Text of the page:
Advisors know that even wealthy people can wind up on Medicaid if they don't plan accordingly.

Mary Janisch, Midwest Division manager for U.S. Bank's mass-affluent-focused Private Client Group, holds up her parents as real-life examples of how easily that can happen.  

Her parents, now both deceased, had money, were successful and had planned for the future, but as is often the case, life didn't play out for them as they expected.  Her father, a successful medical malpractice defense attorney, had a serious heart condition, suffering the first of five heart attacks at age 47.  He had quadruple bypass surgery and "every other type of heart procedure that is life-prolonging," says Janisch.

Given his history, the couple did their best to protect Janisch's mother, thinking she would likely outlive her husband. They bought a whole life insurance policy for Janisch's father and a long-term-care policy for the mother because Alzheimer's ran in her family.

As fate would have it, though, it was Janisch's mother who passed away first—from cancer at age 72.  And the father, in another cruel twist of fate, developed Alzheimer's, leaving him vulnerable to an unscrupulous young woman who took advantage of him financially.

As a result, her father was left with only his VA and Social Security checks for income. He lived with his other daughter for a period of time, but as his disease progressed he had to be placed in a memory care unit of a nursing home, which cost $9,000 a month.  The father had no choice but to go on Medicaid. 

"He lived with means, but he certainly died without any," Janisch says.

Fragmented Advice

Janisch notes that while her parents had received plenty of "fragmented advice" over the years, they had no one to pull it altogether. "They were from a generation where they didn't share much about their financial situation or their plans," Janisch says. "They did the best they could, given the information they had."

Without a well-conceived, "holistic" financial plan, Janisch realized, destitution can strike anyone, rich and poor, especially if they're hit with Alzheimer's or other degenerative disease requiring long-term care. "Regardless of income level, you may not have the right things in place to protect your means. You'd be amazed at how quickly a devastating disease like Alzheimer's can eat through what little you have," she says.

In fact, it is estimated that 21.6% of long-term care costs are financed out-of-pocket by families who spend down their assets and then go on Medicaid, according to the Federal Commission on Long-Term Care.

'Medicaid Estate Planning'

Reliable statistics as to the demographics of these families were hard to come by, with two camps offering different views as to what they looked like.  One group believed that the majority of the families were indeed in dire straits and had genuinely run out of money. The other believed that many families had done creative "Medicaid estate planning," intentionally spending down their money so as to appear poor and be eligible for Medicaid.

"There are two camps along those fault lines," says John Cutler, the architect of the federal government's long-term care insurance program, the largest in the country. "One believes a lot of Medicaid estate planning is going on and the other isn't sure it really is that big of a problem." 

Whichever the case, being on Medicaid is not an enviable position to be in.  Nursing home residents on Medicaid have to hand over all of their income, save for a small personal allowance, to the nursing home. In addition to a $60-a-month allowance, which varies slightly by state, nursing home residents are also allowed to deduct uncovered medical costs and an allowance for their spouses, if they live at home and need income support.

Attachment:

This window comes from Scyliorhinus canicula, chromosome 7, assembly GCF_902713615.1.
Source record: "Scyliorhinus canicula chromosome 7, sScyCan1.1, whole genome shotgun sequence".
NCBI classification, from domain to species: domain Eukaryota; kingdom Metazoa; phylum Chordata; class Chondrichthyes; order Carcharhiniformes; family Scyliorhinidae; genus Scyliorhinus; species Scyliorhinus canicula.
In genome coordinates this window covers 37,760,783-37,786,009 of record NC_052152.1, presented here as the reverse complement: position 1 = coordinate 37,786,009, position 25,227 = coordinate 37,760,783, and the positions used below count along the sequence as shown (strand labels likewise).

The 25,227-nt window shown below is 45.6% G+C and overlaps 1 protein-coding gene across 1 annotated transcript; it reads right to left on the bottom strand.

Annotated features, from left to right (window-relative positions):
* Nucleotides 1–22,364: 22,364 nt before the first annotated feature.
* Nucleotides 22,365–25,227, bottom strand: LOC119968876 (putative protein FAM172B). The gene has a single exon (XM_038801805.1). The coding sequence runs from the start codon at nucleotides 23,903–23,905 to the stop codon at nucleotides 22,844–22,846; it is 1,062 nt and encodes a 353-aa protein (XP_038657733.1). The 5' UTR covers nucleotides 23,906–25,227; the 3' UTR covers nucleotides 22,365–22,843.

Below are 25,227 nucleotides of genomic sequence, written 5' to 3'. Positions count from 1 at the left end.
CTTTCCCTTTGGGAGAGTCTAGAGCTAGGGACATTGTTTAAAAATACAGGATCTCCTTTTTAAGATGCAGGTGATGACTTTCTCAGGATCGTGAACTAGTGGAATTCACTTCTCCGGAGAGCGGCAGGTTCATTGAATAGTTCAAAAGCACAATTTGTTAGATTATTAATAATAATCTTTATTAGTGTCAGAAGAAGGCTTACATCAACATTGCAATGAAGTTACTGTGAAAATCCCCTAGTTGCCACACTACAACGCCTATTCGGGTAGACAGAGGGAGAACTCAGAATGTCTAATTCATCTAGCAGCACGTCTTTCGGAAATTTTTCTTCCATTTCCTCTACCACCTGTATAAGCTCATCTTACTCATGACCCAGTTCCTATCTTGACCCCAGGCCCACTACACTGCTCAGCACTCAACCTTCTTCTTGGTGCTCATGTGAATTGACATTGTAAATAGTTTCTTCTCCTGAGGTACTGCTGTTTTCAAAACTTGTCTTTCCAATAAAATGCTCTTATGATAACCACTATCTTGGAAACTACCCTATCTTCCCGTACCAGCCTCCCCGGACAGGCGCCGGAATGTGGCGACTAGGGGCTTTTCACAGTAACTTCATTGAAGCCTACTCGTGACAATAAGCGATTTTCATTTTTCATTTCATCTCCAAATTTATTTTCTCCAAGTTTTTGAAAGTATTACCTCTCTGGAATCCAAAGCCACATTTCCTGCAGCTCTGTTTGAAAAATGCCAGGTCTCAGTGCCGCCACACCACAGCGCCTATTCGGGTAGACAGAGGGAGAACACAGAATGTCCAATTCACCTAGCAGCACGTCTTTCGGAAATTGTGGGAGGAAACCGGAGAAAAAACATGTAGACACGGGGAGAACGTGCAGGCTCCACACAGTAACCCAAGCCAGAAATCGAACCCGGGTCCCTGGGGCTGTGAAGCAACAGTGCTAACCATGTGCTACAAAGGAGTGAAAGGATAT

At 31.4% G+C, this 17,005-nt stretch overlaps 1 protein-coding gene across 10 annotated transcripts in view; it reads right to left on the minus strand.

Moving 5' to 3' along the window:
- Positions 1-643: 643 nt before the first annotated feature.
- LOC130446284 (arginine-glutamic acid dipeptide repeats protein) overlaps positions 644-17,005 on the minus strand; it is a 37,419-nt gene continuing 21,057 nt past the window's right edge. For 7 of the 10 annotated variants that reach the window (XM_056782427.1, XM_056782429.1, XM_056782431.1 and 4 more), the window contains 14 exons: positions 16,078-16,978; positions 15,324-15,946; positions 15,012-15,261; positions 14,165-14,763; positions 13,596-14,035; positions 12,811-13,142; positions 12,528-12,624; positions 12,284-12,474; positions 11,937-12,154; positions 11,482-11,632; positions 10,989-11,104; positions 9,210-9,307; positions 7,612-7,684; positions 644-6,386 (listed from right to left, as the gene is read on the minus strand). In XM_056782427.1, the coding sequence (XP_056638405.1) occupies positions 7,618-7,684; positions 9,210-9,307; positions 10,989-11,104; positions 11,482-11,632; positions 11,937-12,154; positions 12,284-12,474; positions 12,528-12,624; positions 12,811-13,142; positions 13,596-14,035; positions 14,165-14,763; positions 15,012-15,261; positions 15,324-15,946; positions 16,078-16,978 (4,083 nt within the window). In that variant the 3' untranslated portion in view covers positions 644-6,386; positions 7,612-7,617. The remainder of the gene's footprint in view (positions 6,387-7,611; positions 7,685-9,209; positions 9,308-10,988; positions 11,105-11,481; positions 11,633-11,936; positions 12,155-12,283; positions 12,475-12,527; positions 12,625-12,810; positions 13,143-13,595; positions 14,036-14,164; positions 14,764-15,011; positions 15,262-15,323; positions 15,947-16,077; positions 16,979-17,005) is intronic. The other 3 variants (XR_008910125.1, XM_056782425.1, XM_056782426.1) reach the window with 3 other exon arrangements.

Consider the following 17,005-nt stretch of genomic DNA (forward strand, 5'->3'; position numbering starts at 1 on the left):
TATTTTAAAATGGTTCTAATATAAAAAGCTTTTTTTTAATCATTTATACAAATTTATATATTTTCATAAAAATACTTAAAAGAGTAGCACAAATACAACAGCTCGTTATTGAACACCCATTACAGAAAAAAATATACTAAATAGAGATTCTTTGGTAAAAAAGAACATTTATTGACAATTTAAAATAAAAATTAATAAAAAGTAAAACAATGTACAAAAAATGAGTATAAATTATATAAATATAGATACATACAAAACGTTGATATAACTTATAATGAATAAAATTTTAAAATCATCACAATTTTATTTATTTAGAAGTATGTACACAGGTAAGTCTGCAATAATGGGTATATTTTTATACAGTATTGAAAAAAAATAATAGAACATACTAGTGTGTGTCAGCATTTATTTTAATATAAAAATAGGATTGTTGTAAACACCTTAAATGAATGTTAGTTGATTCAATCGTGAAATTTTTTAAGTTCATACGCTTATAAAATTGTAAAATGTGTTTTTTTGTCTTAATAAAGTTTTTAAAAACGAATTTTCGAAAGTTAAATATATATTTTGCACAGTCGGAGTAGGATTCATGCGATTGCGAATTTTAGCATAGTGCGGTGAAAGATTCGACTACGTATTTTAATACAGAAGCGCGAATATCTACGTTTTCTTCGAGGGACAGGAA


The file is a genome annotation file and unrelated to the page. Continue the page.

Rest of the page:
Moreover, nursing home facilities that accept Medicaid tend to be underfunded, so they're unable to hire the best people and provide the best care, many experts say.

"It was challenging," Janisch says of her dad.  The meager stipend he received didn't cover certain things like haircuts, and they had to keep detailed records and receipts of everything they spent the stipend on.

Advisors, of course, do their best to prevent their clients from falling into such a financially tenuous situation. Some use long-term care insurance and other products to help clients take the bite out of the huge costs they could incur if they become incapacitated. 

Not Just Long-Term Care Insurance

For many, it's not merely a matter of buying insurance but rather overall retirement planning. "In some cases, people may have to look into working longer than they might want to otherwise. It's saving more, spending less, making the most out of Social Security," says Joseph Tomlinson, a financial planner with Tomlinson Financial Planning, an investment advisor firm in Greenville, Maine.


Bradley Sova, a senior financial consultant with credit union DFCU Financial in Michigan, advises clients to start planning early and to make sure they're contributing enough money toward their retirement savings."I think it's important that you have a plan at a younger age. Don't wait till you're 55 or 60 years old to start thinking about this stuff. You have to start decades in advance," he says.

Craig Bartlett, a division manager for U.S. Bancorp Investments, the brokerage arm of U.S. Bank, urges his advisors to have their clients "stress-test" their plans. "Don't just assume that things will continue on its way, but model in the impact of a long-term care event, model in the impact of a dramatic health issue," Bartlett says. "Often times what you'll find is that the plan that looks like you're in terrific shape doesn't really stand up to some challenges that might come."

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